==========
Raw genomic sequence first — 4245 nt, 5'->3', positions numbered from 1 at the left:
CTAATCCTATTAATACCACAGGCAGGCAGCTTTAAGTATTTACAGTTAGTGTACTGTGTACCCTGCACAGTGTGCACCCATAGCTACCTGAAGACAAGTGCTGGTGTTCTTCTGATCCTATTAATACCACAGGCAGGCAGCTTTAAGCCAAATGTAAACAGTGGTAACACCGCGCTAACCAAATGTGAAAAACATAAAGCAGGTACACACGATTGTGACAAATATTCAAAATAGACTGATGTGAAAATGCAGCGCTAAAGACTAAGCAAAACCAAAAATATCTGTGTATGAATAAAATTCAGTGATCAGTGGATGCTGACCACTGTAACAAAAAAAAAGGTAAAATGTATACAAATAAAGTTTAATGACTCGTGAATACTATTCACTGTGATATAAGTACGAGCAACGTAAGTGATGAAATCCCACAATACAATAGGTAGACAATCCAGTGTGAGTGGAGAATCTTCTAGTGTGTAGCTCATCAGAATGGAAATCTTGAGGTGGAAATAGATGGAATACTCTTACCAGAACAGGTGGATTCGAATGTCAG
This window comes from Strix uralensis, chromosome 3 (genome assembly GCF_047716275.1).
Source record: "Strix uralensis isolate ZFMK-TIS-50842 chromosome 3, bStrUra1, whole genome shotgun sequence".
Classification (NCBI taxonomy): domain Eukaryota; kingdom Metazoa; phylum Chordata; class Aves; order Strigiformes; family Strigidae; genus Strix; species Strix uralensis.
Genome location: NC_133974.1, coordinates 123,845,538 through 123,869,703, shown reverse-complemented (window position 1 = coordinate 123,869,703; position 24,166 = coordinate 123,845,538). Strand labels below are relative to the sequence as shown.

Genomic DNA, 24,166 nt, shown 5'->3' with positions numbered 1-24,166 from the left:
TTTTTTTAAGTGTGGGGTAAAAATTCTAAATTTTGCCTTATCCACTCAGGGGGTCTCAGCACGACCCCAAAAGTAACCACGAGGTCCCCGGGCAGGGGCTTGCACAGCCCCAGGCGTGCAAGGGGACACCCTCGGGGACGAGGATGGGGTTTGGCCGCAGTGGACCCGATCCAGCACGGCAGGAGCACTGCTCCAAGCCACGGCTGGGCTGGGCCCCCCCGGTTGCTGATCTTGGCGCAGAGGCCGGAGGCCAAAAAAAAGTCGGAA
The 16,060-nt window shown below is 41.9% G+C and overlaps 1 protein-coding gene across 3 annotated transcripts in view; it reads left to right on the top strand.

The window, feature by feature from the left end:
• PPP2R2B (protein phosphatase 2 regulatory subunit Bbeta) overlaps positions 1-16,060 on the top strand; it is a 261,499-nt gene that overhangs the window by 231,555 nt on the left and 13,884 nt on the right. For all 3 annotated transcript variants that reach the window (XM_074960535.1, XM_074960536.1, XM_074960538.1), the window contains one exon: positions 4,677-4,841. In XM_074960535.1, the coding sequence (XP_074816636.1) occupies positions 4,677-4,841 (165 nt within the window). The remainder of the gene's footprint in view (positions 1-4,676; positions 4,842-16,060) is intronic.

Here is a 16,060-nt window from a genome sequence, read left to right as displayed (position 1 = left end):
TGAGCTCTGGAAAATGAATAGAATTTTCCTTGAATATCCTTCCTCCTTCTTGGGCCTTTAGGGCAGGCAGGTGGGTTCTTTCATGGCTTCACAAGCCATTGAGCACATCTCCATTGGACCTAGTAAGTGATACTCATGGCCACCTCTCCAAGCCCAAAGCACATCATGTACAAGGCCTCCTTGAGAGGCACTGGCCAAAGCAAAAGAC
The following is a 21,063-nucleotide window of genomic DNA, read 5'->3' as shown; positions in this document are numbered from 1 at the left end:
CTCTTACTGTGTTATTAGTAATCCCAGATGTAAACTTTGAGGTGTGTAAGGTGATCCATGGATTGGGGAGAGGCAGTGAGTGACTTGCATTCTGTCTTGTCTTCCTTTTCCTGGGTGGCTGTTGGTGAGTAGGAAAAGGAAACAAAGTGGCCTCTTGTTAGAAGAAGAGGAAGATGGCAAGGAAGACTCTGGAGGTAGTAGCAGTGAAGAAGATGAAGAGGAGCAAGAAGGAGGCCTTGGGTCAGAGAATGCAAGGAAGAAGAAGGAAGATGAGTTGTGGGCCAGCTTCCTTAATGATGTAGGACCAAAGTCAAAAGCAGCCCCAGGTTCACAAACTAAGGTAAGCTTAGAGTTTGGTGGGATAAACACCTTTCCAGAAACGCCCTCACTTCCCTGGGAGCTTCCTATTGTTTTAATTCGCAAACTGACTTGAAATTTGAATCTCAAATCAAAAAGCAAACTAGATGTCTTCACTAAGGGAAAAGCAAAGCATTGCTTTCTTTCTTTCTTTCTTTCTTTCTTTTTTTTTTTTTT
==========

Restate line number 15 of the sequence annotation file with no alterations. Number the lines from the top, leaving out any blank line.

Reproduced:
CTCTTACTGTGTTATTAGTAATCCCAGATGTAAACTTTGAGGTGTGTAAGGTGATCCATGGATTGGGGAGAGGCAGTGAGTGACTTGCATTCTGTCTTGTCTTCCTTTTCCTGGGTGGCTGTTGGTGAGTAGGAAAAGGAAACAAAGTGGCCTCTTGTTAGAAGAAGAGGAAGATGGCAAGGAAGACTCTGGAGGTAGTAGCAGTGAAGAAGATGAAGAGGAGCAAGAAGGAGGCCTTGGGTCAGAGAATGCAAGGAAGAAGAAGGAAGATGAGTTGTGGGCCAGCTTCCTTAATGATGTAGGACCAAAGTCAAAAGCAGCCCCAGGTTCACAAACTAAGGTAAGCTTAGAGTTTGGTGGGATAAACACCTTTCCAGAAACGCCCTCACTTCCCTGGGAGCTTCCTATTGTTTTAATTCGCAAACTGACTTGAAATTTGAATCTCAAATCAAAAAGCAAACTAGATGTCTTCACTAAGGGAAAAGCAAAGCATTGCTTTCTTTCTTTCTTTCTTTCTTTCTTTTTTTTTTTTTT